News Digest

Sector News Digest – September 22, 2020

This week: WE fallout, charities and trust issues, new or increased funding from CanadaHelps and Chagnon, and a big win against SLAPP suits.

WE fallout

On September 9, founders Craig and Marc Kielburger announced that WE Charity would cease operations in Canada and that they would step down from the global organization they started in 1995. The Kielburgers also said that the Canadian operation will sell its Global Learning Center in downtown Toronto, place the proceeds in an endowment fund to support program continuity, and lay off 115 employees.

The announcement prompted a new round of commentary about WE’s role in the federal government’s $900 million volunteer initiative, and its wider impact on the charitable sector. In the Toronto Star, several people raise questions about how the real estate sale will be executed and how the organization will ensure accountability for donor funds.

Also in the Star, Carleton University’s Susan Phillips, who studies the philanthropic sector, makes the case that the WE scandal is another example of the federal government’s lack of understanding of the sector. Arguing that the scandal creates an opportunity for change, Phillips points to several recommendations from the 2019 Special Senate Committee on the Charitable Sector report, including the creation of a charitable sector cabinet committee and the institutionalization of a voice for the sector in government.

In iPolitics, Senator Ratna Omidvar and Yves Savoie, who leads Imagine Canada’s Standards Program, make their own suggestions:

“Perhaps this is an opportunity for government to insist that charities working with tax dollars meet certain thresholds of good governance, such as board-renewal terms, guardrails between connected organizations, and a healthy change of auditors every five years. At the same time, the government must understand that an investment in good governance is an investment in accountability and the public good. We know of no such sustained investments made by the federal government, even though it relies so much on the sector to deliver essential services.”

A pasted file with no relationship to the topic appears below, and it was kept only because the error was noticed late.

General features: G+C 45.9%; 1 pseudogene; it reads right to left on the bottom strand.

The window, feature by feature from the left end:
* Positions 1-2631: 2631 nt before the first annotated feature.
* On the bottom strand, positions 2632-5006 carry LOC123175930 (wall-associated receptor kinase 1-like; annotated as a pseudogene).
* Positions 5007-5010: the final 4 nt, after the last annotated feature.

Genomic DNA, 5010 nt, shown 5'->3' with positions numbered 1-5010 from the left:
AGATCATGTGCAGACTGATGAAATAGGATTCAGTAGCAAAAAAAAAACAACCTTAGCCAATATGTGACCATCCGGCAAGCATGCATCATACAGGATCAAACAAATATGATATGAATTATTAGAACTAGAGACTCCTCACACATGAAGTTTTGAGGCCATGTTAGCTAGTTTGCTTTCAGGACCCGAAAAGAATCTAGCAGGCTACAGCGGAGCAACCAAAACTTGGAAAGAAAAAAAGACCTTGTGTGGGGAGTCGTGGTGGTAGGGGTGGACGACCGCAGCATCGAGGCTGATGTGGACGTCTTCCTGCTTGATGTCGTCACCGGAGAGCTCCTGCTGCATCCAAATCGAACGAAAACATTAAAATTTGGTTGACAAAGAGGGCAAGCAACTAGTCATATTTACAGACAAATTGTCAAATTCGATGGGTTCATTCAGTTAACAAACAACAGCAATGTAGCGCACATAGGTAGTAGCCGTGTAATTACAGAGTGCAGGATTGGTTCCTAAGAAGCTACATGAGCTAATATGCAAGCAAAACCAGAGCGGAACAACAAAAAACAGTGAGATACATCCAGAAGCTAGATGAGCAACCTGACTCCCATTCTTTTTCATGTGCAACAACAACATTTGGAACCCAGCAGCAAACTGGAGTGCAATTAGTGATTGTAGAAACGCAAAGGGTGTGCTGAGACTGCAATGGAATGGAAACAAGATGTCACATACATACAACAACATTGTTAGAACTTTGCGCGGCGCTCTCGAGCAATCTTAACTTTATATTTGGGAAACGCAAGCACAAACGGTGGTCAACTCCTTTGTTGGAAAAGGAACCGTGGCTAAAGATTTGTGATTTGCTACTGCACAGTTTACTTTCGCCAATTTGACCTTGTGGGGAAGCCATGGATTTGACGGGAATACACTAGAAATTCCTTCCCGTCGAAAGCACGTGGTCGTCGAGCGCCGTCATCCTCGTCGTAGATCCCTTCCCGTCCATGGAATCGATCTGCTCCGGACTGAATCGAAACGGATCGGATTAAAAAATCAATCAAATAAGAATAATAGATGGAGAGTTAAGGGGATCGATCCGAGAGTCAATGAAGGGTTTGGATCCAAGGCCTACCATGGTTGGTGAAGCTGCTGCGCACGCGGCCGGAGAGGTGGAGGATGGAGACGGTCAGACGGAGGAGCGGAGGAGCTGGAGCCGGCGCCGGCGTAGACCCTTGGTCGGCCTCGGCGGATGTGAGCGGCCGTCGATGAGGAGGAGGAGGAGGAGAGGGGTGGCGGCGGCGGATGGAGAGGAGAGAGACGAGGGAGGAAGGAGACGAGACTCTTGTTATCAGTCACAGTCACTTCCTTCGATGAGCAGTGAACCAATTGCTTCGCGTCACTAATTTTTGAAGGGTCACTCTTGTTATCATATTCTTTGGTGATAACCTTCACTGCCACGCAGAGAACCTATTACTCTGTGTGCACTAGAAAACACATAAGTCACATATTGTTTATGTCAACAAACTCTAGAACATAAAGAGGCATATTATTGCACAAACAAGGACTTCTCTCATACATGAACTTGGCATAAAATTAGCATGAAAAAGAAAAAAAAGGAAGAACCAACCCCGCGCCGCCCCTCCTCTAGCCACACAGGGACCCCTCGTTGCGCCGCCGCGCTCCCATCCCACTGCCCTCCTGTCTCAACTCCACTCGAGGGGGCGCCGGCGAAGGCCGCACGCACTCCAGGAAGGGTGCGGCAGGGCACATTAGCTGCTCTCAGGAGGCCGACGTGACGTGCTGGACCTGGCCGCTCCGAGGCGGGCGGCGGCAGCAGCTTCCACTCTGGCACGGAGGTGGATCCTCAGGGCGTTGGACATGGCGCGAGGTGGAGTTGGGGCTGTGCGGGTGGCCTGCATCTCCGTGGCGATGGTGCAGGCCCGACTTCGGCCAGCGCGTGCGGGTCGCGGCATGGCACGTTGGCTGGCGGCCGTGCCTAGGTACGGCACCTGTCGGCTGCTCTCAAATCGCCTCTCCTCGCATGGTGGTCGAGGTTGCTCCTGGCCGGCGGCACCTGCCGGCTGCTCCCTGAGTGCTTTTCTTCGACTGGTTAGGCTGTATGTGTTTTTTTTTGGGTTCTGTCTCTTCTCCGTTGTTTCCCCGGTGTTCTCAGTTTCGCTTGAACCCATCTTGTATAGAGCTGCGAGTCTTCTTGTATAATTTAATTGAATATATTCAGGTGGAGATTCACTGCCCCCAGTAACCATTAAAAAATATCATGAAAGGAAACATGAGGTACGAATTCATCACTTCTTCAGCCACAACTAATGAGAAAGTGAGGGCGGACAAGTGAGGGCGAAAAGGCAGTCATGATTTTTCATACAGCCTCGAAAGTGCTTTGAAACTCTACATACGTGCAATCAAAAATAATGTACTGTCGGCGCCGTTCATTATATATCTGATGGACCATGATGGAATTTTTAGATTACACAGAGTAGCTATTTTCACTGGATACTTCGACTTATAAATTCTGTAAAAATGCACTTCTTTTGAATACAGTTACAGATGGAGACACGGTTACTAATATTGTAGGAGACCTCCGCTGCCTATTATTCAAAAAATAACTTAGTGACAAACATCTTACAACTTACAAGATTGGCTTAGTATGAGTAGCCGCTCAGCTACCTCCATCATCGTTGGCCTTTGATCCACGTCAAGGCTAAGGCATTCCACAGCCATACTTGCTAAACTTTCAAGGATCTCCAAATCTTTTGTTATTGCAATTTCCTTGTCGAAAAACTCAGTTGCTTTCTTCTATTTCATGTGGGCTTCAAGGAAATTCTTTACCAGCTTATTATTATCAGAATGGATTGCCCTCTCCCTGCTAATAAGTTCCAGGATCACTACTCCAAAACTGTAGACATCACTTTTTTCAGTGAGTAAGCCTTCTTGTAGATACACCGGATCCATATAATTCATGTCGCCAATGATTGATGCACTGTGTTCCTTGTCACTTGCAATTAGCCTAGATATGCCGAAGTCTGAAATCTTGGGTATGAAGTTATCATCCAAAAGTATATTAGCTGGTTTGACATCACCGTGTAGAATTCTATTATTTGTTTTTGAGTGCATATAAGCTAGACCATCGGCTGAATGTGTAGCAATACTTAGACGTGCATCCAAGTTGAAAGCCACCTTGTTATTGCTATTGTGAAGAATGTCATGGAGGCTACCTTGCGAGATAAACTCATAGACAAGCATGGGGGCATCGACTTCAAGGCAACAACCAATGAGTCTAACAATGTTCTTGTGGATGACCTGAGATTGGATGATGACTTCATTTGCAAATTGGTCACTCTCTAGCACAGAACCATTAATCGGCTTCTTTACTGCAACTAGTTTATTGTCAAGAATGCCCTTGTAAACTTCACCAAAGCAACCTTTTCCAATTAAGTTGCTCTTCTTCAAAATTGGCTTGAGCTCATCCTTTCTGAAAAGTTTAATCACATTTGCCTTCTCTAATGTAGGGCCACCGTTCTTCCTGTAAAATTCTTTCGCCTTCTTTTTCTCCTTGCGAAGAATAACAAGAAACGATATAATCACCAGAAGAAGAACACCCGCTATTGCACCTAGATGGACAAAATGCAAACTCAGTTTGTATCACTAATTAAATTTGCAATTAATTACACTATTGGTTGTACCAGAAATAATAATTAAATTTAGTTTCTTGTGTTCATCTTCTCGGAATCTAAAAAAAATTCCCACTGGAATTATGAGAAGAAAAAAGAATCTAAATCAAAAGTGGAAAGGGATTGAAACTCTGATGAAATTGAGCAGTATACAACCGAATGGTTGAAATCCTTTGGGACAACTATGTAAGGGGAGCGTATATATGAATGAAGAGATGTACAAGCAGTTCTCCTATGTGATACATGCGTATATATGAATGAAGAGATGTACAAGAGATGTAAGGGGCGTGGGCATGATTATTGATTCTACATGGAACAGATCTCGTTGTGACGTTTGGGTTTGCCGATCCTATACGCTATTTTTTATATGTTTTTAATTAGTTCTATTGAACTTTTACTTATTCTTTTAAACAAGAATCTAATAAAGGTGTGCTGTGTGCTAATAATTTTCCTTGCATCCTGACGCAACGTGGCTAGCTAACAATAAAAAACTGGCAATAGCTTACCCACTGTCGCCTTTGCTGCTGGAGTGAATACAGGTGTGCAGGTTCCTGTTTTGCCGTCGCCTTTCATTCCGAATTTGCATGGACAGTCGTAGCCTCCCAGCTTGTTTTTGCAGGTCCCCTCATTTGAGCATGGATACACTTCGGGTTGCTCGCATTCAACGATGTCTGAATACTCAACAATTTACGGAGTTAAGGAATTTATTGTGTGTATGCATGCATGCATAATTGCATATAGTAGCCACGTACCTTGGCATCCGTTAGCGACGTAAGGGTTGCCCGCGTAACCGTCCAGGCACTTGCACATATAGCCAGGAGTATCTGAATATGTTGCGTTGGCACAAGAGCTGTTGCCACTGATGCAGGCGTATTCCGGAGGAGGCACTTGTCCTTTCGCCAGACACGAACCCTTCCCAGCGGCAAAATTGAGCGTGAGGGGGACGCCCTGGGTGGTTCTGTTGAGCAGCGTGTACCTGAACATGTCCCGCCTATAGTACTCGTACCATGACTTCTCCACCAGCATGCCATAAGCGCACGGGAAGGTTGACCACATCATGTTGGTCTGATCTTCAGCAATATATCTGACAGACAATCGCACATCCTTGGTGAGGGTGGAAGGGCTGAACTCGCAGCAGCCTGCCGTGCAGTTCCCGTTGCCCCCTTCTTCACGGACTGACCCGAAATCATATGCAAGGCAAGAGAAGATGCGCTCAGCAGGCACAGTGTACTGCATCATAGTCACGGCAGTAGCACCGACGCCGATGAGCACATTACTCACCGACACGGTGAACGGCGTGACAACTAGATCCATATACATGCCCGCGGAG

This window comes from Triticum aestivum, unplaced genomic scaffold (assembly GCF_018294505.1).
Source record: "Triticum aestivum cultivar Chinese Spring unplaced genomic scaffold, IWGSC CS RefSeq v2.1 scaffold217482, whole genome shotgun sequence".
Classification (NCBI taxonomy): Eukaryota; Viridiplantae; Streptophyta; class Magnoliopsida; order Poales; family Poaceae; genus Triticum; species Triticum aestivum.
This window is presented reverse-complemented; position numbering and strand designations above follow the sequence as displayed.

Want to read more? Maclean’s has a detailed story on WE’s rise and the impact of the scandal reverberating through the international development sector.

Impact on trust in charities

How has the WE scandal affected the public’s trust in charities? A couple of polls and surveys are trying to find out. A CanTrust Index poll by Proof Strategies, released in early September, shows that Canadians’ trust in charities and not-for-profits has fallen by 6% – to 50% – since May, following a 7% spike earlier this year, likely due to the sector’s role in responding to COVID-19.

And a new survey from the Angus Reid Institute (in partnership with Cardus, Charitable Impact, Imagine Canada, Philanthropic Foundations Canada, United Way, and CanadaHelps) found that 92% of Canadians surveyed had heard about the WE scandal and that six in 10 who followed the issue considered it serious and significant. Those numbers are part of a broader glimpse into charitable giving in Canada six months into the pandemic. The survey showed that 49% of Canadians who have made a donation within the last two years said their giving hasn’t changed since the pandemic struck in March, while 37% say they’re giving less, and just 9% say they’re giving more.

Discussion about the role of – and trust in – charities and philanthropy in society is happening across the pond as well. In The Guardian, journalist Paul Vallely comments on the rise of big philanthropy and the influence of major philanthropic investments on society and democracy and asks who is monitoring the effects of those interventions.

CanadaHelps launches Cause Funds

The giving platform CanadaHelps has launched Cause Funds, a new mechanism that allows donors to support a cause or group of charities through a single donation. Some of the 29 current Cause Funds include Housing for All pooled funds in Vancouver and Alberta, which comprise 50 and 30 registered charities respectively, the End Hunger Fund, and a Stand Up for Mental Health Fund.

The organization says Cause Funds are created using a mix of strategies, including an algorithmic approach based on the area of focus, mission, and description the charity has provided to CanadaHelps, as well as by direct invitation and curation. Donations to Cause Funds are distributed equally among all the charities in the pooled fund. To be eligible, charities must be registered to receive payment through electronic fund transfers from CanadaHelps.